Congress’ nonpartisan research office has issued a four-page backgrounder on litigation over the 340B contract pharmacy program and a two-pager on the entire drug discount program. They could be a sign that 340B hearings and/or bills are coming.
CRS investigates and reports back to members of Congress about requested topics but does not make policy recommendations. Its reports do not say who asked for the research.
Contract Pharmacy Litigation Report
The 340B contract pharmacy report comes amid growing calls for Congress to intervene.
Conflicting federal appeals court decisions on the issue “could lead to more uncertainty surrounding the 340B program, and potentially lead more drug manufacturers to consider whether to restrict covered entities that use contract pharmacies from 340B drug pricing,” CRS said.
Eighteen drug manufacturers impose restrictions on 340B-priced drugs dispensed at contract pharmacies. The U.S. Health Resources and Services Administration has sent program violation letters to 11 and referred nine to the Department of Health and Human Services Office of Inspector General for possible imposition of civil fines. Nine companies have sued HHS and HRSA. There have been four district court decisions to date.
Two federal courts have sided with the drug makers, while two others ruled in favor of the government, CRS noted. The lack of statutory clarity on contract pharmacies was central to all the rulings, it said.
CRS noted the federal district court’s observation in Sanofi’s lawsuit that, “[M]any of the issues in this case would be best addressed were Congress to step in and expressly state its intentions for the direction of the 340B statute, as well as HHS’ role in administering it.”
“If Congress considers it appropriate, it could respond in several ways,” CRS said. “Given the statutory ambiguity and its silence on the role of contract pharmacies in the 340B program, Congress could amend the 340B statute to clarify the role that contract pharmacies can play in the program and whether to impose any additional restrictions on covered entities’ use of contract pharmacies. Congress could also clarify HRSA’s authority to enforce the statute and any permissible actions the agency could take in the future for alleged violations.”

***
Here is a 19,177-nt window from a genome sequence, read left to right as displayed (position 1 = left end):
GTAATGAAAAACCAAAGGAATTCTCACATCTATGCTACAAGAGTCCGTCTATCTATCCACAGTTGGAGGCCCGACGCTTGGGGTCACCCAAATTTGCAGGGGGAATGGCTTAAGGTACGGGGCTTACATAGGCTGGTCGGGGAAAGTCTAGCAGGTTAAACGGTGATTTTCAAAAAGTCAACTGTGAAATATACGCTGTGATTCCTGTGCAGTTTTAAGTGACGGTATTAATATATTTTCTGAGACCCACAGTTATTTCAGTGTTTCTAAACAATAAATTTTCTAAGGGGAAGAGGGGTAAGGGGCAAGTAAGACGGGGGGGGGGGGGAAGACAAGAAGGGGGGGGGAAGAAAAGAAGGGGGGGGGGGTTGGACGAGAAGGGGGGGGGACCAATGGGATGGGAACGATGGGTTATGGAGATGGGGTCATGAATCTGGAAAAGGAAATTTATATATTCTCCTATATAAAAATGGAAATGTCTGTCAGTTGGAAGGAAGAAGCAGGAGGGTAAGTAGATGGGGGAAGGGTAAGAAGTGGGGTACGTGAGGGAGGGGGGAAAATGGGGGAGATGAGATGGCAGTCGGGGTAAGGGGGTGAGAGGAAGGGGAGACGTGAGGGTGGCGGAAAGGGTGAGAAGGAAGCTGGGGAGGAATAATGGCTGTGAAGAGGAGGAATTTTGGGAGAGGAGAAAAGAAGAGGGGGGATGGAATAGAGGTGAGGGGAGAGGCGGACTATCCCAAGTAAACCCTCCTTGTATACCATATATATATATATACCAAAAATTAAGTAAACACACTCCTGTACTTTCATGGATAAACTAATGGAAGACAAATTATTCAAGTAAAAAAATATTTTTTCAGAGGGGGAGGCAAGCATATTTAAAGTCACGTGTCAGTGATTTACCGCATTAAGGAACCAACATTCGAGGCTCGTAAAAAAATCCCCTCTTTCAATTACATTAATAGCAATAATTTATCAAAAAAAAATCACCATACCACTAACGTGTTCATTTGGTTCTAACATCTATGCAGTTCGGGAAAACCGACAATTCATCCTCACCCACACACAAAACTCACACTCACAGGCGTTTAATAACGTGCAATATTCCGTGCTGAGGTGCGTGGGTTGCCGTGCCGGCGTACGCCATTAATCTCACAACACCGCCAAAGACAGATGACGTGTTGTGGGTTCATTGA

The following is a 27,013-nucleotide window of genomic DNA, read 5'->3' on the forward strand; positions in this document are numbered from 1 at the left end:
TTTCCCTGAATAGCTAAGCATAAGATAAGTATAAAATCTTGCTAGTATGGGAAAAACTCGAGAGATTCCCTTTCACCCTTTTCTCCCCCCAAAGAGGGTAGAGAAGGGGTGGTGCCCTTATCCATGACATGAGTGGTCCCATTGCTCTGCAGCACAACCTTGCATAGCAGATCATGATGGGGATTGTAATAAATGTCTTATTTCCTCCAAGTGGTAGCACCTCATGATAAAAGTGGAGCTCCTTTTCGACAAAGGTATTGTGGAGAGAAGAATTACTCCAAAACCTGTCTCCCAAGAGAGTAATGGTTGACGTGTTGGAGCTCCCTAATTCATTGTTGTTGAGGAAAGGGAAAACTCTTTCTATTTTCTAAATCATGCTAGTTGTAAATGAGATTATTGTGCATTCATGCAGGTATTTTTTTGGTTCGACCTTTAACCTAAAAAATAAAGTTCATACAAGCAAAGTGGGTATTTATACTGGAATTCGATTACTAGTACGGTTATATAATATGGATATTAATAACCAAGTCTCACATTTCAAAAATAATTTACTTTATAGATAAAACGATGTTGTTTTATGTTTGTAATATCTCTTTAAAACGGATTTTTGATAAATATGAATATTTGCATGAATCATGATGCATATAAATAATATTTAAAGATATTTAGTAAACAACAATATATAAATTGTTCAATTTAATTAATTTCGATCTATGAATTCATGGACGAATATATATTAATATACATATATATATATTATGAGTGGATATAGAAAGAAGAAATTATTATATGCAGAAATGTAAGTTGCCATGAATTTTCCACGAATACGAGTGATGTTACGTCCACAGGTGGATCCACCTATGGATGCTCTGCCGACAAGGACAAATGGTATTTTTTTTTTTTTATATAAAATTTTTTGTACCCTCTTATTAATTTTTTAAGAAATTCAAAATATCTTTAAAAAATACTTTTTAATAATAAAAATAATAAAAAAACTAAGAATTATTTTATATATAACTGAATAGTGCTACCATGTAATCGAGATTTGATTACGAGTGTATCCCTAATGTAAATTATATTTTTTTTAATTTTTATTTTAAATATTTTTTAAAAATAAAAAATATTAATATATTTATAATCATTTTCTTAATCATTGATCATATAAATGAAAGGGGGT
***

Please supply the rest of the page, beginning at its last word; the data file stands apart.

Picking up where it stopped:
340B Program Overview
CRS’s 340B program overview covers:
- data on program sales and entity participation
- 340B statutory program requirements
- changes to the 340B statute over time
- Government Accountability Office reports and recommendations
- 340B contract pharmacy litigation.
Under the heading “Considerations for Congress,” CRS notes that there are questions about “the appropriate interpretation of the 340B statute” and “the scope of HRSA’s authority to police general program compliance.” There also is a debate over whether entities should be allowed to use contract pharmacies and if so, how many, it said. “Congress could amend the 340B statute to clarify the role contract pharmacies should play in the 340B program,” CRS said.
“Stakeholders also debate the extent to which the program helps underserved patients and whether the revenue generated by hospitals from 340B drugs should be passed on to patients or otherwise be used to care for underserved populations,” CRS said. “Congress could amend the statute to clarify how covered entities may use the profits attributable to 340B drugs. Congress could also require [disproportionate share hospitals] seeking to become covered entities to more clearly demonstrate their eligibility for 340B pricing, including by detailing the scope of care the hospitals provide to underserved patients who are ineligible for Medicare or Medicaid.”
“Congress could also amend the 340B statute to increase HRSA’s authority to regulate the program and its participants,” CRS said. HRSA has proposed legislation to give it such authority, CRS noted.